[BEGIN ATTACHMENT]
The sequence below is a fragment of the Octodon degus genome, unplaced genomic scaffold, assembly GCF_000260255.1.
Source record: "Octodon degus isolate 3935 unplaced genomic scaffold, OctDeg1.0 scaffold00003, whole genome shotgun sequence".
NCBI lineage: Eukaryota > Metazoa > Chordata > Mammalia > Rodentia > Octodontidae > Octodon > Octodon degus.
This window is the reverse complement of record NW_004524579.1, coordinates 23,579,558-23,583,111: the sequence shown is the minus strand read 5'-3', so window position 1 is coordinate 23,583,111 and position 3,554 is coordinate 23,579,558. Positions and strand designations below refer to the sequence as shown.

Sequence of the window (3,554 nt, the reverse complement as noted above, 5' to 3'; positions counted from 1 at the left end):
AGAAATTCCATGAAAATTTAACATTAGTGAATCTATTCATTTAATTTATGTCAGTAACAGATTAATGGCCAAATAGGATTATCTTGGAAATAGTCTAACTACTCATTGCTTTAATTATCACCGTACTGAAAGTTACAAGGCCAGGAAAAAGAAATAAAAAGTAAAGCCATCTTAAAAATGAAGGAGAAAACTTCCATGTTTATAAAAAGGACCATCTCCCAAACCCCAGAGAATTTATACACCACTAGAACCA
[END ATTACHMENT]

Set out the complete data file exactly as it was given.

The sequence below is a fragment of the Octodon degus genome, unplaced genomic scaffold, assembly GCF_000260255.1.
Source record: "Octodon degus isolate 3935 unplaced genomic scaffold, OctDeg1.0 scaffold00003, whole genome shotgun sequence".
NCBI lineage: Eukaryota > Metazoa > Chordata > Mammalia > Rodentia > Octodontidae > Octodon > Octodon degus.
This window is the reverse complement of record NW_004524579.1, coordinates 23,579,558-23,583,111: the sequence shown is the minus strand read 5'-3', so window position 1 is coordinate 23,583,111 and position 3,554 is coordinate 23,579,558. Positions and strand designations below refer to the sequence as shown.

Sequence of the window (3,554 nt, the reverse complement as noted above, 5' to 3'; positions counted from 1 at the left end):
AGAAATTCCATGAAAATTTAACATTAGTGAATCTATTCATTTAATTTATGTCAGTAACAGATTAATGGCCAAATAGGATTATCTTGGAAATAGTCTAACTACTCATTGCTTTAATTATCACCGTACTGAAAGTTACAAGGCCAGGAAAAAGAAATAAAAAGTAAAGCCATCTTAAAAATGAAGGAGAAAACTTCCATGTTTATAAAAAGGACCATCTCCCAAACCCCAGAGAATTTATACACCACTAGAACCA